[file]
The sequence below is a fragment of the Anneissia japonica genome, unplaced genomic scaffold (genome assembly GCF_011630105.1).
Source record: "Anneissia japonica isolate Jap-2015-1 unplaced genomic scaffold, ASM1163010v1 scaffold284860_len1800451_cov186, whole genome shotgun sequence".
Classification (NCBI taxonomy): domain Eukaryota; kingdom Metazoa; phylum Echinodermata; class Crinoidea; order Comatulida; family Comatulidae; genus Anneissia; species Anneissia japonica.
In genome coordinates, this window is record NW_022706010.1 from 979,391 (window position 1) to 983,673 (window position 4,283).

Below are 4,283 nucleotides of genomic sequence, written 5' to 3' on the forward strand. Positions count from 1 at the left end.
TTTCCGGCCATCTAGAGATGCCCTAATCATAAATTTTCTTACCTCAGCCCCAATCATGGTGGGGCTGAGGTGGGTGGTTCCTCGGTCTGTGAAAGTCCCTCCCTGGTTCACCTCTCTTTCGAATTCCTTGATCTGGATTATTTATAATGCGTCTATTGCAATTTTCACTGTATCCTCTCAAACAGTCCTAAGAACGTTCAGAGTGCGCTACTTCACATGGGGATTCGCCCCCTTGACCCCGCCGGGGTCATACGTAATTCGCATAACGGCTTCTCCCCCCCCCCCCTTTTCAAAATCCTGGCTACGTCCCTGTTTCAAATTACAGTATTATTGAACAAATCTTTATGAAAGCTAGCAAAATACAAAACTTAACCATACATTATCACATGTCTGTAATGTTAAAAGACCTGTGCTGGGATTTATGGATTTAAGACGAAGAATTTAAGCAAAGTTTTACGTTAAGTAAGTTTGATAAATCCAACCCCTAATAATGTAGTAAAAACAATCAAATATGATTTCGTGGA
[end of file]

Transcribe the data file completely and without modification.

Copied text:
The sequence below is a fragment of the Anneissia japonica genome, unplaced genomic scaffold (genome assembly GCF_011630105.1).
Source record: "Anneissia japonica isolate Jap-2015-1 unplaced genomic scaffold, ASM1163010v1 scaffold284860_len1800451_cov186, whole genome shotgun sequence".
Classification (NCBI taxonomy): domain Eukaryota; kingdom Metazoa; phylum Echinodermata; class Crinoidea; order Comatulida; family Comatulidae; genus Anneissia; species Anneissia japonica.
In genome coordinates, this window is record NW_022706010.1 from 979,391 (window position 1) to 983,673 (window position 4,283).

Below are 4,283 nucleotides of genomic sequence, written 5' to 3' on the forward strand. Positions count from 1 at the left end.
TTTCCGGCCATCTAGAGATGCCCTAATCATAAATTTTCTTACCTCAGCCCCAATCATGGTGGGGCTGAGGTGGGTGGTTCCTCGGTCTGTGAAAGTCCCTCCCTGGTTCACCTCTCTTTCGAATTCCTTGATCTGGATTATTTATAATGCGTCTATTGCAATTTTCACTGTATCCTCTCAAACAGTCCTAAGAACGTTCAGAGTGCGCTACTTCACATGGGGATTCGCCCCCTTGACCCCGCCGGGGTCATACGTAATTCGCATAACGGCTTCTCCCCCCCCCCCCTTTTCAAAATCCTGGCTACGTCCCTGTTTCAAATTACAGTATTATTGAACAAATCTTTATGAAAGCTAGCAAAATACAAAACTTAACCATACATTATCACATGTCTGTAATGTTAAAAGACCTGTGCTGGGATTTATGGATTTAAGACGAAGAATTTAAGCAAAGTTTTACGTTAAGTAAGTTTGATAAATCCAACCCCTAATAATGTAGTAAAAACAATCAAATATGATTTCGTGGA